" ‘To defeat a facially adequate CPLR 3215 motion, a defendant must show either that there was no default, or that it has a reasonable excuse for its delay and a potentially meritorious defense’ " (id. at 470, 15 N.Y.S.3d 142, quoting Fried v. Jacob Holding, Inc., 110 A.D.3d 56, 60, 970 N.Y.S.2d 260 ). The defendant does not dispute that there was a default, and this Court's determination on the prior appeal that he failed to establish a reasonable excuse for his default (see Bank of N.Y. Mellon v. Izmirligil, 88 A.D.3d at 931, 931 N.Y.S.2d 667 ) constitutes the law of the case (see Madison Acquisition Group, LLC v. 7614 Fourth Real Estate Dev., LLC, 134 A.D.3d 683, 684, 20 N.Y.S.3d 418 ). Absent a showing of subsequent evidence or change of law, or extraordinary circumstances warranting a departure from the law of the case—none of which is present here—the defendant is precluded from having this issue reconsidered (see Congel v. Malfitano, 141 A.D.3d 64, 70, 32 N.Y.S.3d 264 ).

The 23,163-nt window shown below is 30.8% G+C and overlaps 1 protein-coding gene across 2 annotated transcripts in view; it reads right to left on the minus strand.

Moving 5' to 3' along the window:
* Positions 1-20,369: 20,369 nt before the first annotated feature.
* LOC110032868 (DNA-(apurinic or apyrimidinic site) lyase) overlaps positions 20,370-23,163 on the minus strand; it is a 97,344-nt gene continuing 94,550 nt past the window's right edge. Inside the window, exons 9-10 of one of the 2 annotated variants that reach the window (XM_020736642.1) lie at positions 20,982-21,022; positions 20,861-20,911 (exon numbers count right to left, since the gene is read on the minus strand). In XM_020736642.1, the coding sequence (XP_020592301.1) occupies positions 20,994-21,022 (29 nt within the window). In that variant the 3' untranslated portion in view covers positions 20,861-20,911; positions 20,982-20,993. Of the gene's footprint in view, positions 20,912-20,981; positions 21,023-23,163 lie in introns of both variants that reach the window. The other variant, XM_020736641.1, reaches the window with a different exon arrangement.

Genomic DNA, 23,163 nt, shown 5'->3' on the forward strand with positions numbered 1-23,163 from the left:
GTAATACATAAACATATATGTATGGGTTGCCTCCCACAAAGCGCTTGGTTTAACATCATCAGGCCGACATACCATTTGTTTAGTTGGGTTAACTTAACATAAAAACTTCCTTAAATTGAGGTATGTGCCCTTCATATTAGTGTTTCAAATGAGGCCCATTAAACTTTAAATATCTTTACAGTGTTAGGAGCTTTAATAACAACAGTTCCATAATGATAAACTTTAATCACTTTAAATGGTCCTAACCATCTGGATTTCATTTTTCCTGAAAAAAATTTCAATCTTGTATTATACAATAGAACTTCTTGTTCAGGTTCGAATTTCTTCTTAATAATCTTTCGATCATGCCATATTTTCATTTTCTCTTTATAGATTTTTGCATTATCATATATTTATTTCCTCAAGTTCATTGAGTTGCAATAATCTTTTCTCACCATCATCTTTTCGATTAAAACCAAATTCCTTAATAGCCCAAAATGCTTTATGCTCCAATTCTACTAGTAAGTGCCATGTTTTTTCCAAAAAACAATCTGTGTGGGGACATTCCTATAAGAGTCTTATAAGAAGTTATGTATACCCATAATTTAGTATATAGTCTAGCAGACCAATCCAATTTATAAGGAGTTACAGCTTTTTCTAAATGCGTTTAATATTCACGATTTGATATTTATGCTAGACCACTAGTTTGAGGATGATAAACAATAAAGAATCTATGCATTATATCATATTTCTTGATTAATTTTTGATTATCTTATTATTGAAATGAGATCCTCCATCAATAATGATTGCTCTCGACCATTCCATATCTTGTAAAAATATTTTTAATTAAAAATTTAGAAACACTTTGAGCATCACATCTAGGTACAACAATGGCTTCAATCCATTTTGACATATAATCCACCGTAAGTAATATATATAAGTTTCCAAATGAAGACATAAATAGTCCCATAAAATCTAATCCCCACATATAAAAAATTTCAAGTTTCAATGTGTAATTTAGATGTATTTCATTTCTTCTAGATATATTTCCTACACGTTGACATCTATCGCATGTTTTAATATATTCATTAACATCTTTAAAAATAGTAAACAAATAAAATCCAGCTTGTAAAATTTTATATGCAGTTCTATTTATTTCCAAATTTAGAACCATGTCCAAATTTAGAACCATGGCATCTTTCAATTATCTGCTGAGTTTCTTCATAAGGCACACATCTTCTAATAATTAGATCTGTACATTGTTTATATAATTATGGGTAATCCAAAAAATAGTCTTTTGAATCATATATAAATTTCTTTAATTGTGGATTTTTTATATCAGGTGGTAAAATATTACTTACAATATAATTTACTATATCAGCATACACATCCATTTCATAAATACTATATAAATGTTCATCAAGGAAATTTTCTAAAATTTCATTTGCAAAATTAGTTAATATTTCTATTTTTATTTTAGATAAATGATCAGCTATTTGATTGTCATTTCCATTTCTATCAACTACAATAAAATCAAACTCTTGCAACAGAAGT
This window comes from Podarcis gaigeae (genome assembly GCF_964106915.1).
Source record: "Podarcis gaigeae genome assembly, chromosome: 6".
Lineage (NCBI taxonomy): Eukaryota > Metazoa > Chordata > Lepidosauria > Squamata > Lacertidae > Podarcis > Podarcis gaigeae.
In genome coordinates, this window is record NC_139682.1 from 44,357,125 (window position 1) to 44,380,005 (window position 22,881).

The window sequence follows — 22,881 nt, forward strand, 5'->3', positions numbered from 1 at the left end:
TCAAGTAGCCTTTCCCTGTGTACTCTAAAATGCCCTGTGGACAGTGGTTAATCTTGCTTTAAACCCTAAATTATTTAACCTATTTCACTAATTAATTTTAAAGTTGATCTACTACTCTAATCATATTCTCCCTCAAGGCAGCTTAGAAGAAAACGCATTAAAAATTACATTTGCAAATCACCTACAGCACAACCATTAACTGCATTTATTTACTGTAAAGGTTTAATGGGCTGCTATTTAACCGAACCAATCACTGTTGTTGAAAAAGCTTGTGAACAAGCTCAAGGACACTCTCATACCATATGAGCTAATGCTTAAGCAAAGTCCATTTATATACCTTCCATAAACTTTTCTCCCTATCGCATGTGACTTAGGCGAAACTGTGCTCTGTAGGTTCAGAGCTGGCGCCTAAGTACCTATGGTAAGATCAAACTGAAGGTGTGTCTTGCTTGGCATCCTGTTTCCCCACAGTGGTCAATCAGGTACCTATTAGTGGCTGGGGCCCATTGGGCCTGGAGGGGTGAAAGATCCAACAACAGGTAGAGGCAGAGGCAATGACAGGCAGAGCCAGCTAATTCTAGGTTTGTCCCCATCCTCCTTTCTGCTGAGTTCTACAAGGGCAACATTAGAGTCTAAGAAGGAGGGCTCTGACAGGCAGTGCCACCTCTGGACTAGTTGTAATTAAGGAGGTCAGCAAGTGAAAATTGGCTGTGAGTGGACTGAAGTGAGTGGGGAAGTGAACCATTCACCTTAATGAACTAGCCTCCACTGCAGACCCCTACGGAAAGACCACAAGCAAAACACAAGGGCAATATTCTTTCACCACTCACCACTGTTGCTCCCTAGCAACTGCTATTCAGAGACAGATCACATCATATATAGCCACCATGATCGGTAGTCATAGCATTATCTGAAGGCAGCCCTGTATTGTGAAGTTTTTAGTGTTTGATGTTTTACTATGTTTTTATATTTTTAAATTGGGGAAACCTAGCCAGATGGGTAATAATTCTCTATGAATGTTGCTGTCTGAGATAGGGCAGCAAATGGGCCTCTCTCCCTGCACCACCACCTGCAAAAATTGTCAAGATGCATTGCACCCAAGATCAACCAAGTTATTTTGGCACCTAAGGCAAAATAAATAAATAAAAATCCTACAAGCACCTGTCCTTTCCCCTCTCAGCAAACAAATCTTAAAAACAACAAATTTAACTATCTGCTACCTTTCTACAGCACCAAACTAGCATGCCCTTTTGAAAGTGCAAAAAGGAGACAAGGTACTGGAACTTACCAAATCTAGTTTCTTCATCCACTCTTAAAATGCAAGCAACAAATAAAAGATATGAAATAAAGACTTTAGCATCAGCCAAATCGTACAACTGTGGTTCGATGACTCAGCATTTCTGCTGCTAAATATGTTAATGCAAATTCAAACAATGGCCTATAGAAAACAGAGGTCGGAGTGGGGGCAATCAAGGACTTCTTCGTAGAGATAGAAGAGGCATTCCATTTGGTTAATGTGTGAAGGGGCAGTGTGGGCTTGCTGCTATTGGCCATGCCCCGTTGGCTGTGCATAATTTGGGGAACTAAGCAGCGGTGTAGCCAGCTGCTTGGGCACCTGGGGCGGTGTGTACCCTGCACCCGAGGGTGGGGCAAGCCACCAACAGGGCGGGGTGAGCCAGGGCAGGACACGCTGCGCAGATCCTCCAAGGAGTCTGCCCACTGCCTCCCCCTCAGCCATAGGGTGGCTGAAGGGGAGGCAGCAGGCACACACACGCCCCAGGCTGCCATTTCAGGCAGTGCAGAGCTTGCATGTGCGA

Although the plaintiff demonstrated its entitlement to an order of reference by producing the mortgage, the unpaid note, and evidence of the defendant's default thereunder (see Loancare v. Carter, 139 A.D.3d 817, 818, 31 N.Y.S.3d 564 ; Deutsche Bank Natl. Trust Co. v. Otano, 129 A.D.3d 770, 771, 13 N.Y.S.3d 112 ), the failure of its counsel to file with the Supreme Court an affirmation confirming the accuracy of the plaintiff's pleadings as required by Administrative Order 431/11 of the Chief Administrative Judge of the Courts warranted denial of that branch of its motion which was for an order of reference (see Bank of N.Y. Mellon v. Izmirligil, 144 A.D.3d 1063, 42 N.Y.S.3d 270 [Appellate Division Docket No. 2014–07678; decided herewith]; Wells Fargo Bank, N.A. v. Hudson, 98 A.D.3d 576, 578, 949 N.Y.S.2d 703 ).

We dismiss the appeal from so much of the first order dated March 26, 2015, as denied the defendant's motion for recusal in light of the defendant's representation that the denial of his recusal motion "is now moot and need not be considered by this Court."